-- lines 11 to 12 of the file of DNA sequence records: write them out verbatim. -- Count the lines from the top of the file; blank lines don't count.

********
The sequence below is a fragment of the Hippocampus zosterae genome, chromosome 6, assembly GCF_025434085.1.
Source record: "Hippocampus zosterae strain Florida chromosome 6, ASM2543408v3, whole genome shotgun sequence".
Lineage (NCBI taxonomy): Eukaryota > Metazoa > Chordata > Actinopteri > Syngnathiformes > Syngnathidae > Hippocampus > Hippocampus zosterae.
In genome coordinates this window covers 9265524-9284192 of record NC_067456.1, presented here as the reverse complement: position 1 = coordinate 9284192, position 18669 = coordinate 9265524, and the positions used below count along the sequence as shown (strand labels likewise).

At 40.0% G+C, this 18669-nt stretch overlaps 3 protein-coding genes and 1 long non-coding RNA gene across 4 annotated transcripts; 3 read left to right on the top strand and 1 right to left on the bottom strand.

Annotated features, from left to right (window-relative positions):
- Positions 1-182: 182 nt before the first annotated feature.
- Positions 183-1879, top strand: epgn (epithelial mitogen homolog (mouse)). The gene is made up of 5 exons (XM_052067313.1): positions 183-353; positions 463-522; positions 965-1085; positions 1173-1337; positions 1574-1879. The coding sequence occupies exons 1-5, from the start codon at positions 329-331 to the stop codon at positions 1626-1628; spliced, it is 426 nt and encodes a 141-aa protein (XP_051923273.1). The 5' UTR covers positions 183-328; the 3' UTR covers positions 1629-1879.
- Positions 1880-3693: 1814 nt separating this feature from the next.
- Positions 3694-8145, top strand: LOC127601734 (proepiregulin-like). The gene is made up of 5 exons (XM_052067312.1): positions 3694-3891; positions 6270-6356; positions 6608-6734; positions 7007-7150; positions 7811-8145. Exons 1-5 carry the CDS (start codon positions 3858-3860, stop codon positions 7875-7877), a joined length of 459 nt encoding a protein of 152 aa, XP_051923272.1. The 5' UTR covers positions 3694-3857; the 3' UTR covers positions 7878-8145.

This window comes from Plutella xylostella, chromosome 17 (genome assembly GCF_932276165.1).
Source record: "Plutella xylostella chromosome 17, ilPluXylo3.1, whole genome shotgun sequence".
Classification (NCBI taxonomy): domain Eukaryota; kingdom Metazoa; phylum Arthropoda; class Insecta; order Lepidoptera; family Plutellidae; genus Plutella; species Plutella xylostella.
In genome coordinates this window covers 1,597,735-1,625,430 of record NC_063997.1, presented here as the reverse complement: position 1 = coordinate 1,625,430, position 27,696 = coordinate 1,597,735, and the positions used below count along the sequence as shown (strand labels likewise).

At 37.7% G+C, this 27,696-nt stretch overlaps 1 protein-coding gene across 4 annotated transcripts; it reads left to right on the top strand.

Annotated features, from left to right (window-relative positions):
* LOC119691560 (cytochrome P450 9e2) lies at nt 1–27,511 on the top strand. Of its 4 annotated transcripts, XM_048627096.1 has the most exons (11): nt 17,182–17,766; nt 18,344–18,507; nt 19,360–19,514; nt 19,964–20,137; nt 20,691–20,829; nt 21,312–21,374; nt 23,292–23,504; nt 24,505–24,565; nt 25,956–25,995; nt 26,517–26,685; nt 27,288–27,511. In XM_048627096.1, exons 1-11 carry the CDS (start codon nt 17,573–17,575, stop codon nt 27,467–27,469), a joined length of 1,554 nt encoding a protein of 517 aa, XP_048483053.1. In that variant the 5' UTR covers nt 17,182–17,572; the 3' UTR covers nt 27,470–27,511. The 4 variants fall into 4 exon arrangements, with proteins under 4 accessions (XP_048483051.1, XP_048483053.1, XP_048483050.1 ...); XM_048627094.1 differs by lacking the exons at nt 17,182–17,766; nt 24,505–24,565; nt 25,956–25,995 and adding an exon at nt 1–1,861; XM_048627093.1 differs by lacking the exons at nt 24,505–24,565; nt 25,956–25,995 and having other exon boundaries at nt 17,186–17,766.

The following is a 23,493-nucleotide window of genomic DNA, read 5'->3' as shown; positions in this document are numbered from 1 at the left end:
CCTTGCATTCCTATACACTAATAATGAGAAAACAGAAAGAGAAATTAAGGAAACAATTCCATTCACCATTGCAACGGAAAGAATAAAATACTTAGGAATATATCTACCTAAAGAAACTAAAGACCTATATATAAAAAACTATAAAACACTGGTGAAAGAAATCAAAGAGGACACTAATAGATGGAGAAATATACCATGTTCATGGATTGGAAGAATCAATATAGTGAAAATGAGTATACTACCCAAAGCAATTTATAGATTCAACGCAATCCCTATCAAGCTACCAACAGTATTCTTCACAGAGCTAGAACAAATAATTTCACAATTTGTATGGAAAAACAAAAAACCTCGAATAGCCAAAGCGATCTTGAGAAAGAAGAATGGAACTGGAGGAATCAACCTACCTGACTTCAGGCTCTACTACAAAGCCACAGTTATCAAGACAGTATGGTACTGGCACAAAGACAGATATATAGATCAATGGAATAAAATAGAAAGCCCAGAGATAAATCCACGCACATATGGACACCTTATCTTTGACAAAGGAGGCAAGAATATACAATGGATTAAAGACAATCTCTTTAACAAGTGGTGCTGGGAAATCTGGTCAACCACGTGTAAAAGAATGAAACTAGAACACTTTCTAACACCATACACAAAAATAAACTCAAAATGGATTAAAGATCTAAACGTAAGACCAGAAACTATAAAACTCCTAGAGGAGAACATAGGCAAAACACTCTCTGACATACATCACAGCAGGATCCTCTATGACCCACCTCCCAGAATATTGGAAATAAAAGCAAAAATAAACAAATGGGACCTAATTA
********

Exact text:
This window comes from Plutella xylostella, chromosome 17 (genome assembly GCF_932276165.1).
Source record: "Plutella xylostella chromosome 17, ilPluXylo3.1, whole genome shotgun sequence".